An investigation has confirmed a significant increase of imports of Indica rice from Cambodia and Myanmar into the European Union that has caused economic damage to European producers. The European Commission has therefore decided today to re-introduce import duties that will be steadily reduced over a period of three years.
According to the Commission’s decision, to be published in tomorrow’s Official Journal, as of 18 January the European Union will reinstate the normal customs duty on this product of €175 per tonne in year one, progressively reducing it to €150 per tonne in year two, and €125 per tonne in year three.
During the investigation launched in March 2018, the Commission found that imports of Indica rice from both countries combined have increased by 89% in the past five rice-growing seasons. At the same time, the investigation found that the prices were substantially lower than those on the EU market and had actually decreased over the same period. This surge in low-price imports has caused serious difficulties for EU rice producers to the extent that their market share in the EU dropped substantially from 61% to 29%.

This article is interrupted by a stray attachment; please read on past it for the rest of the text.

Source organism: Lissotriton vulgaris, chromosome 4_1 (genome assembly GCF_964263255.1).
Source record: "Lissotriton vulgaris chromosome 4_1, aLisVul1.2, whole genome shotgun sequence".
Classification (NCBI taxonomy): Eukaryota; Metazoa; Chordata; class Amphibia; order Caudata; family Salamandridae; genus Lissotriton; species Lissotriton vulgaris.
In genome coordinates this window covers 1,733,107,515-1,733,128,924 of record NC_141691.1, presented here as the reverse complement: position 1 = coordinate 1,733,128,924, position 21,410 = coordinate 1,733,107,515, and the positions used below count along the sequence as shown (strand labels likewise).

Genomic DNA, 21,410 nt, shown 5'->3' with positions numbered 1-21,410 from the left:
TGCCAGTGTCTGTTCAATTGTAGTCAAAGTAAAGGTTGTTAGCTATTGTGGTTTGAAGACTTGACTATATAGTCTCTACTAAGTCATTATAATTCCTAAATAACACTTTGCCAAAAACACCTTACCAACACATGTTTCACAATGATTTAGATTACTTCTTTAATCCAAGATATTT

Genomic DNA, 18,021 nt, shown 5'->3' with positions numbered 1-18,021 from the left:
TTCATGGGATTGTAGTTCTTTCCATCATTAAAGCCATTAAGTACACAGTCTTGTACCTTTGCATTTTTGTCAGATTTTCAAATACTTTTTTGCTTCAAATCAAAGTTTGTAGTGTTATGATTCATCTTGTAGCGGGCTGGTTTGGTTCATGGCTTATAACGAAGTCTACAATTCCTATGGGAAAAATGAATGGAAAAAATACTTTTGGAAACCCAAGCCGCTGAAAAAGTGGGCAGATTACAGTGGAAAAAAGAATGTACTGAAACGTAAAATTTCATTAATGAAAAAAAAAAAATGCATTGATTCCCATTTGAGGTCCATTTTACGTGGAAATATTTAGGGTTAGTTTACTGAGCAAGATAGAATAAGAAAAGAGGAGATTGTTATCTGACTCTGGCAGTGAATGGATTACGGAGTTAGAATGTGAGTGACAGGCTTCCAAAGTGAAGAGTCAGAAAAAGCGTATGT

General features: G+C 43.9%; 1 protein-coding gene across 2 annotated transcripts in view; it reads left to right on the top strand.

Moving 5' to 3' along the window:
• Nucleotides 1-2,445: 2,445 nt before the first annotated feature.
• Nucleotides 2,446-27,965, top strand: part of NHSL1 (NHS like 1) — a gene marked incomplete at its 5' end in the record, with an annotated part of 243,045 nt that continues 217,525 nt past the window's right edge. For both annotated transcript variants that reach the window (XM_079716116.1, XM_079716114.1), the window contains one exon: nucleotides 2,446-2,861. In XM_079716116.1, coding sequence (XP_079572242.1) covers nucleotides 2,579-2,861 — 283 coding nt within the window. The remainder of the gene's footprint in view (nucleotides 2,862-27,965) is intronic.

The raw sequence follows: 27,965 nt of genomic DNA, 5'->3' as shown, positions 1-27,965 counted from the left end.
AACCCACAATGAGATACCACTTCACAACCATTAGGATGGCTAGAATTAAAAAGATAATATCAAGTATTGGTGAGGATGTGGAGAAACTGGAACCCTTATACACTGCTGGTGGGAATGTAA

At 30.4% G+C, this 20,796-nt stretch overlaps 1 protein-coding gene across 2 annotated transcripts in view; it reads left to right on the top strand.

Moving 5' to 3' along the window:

Cambodia and Myanmar are beneficiaries of the EU’s Everything But Arms (EBA) trade scheme, which unilaterally grants duty-and quota-free access to the world’s least developed countries (apart from arms and ammunition). This is one pillar of the EU’s Generalised Scheme of Preferences (GSP) tariff-reduction scheme for developing countries. Today’s action is being taken using the safeguards mechanism of the GSP Regulation.
The initial request for trade safeguards on rice imports was tabled by the Italian government in February 2018 and supported by all other EU rice growing Member States (Spain, France, Portugal, Greece, Hungary, Romania and Bulgaria). The Commission opened a formal investigation on 16 March 2018. The measures will be in place for three years.
The decision will be published in the EU’s Official Journal on 17 January and will enter into force the following day.
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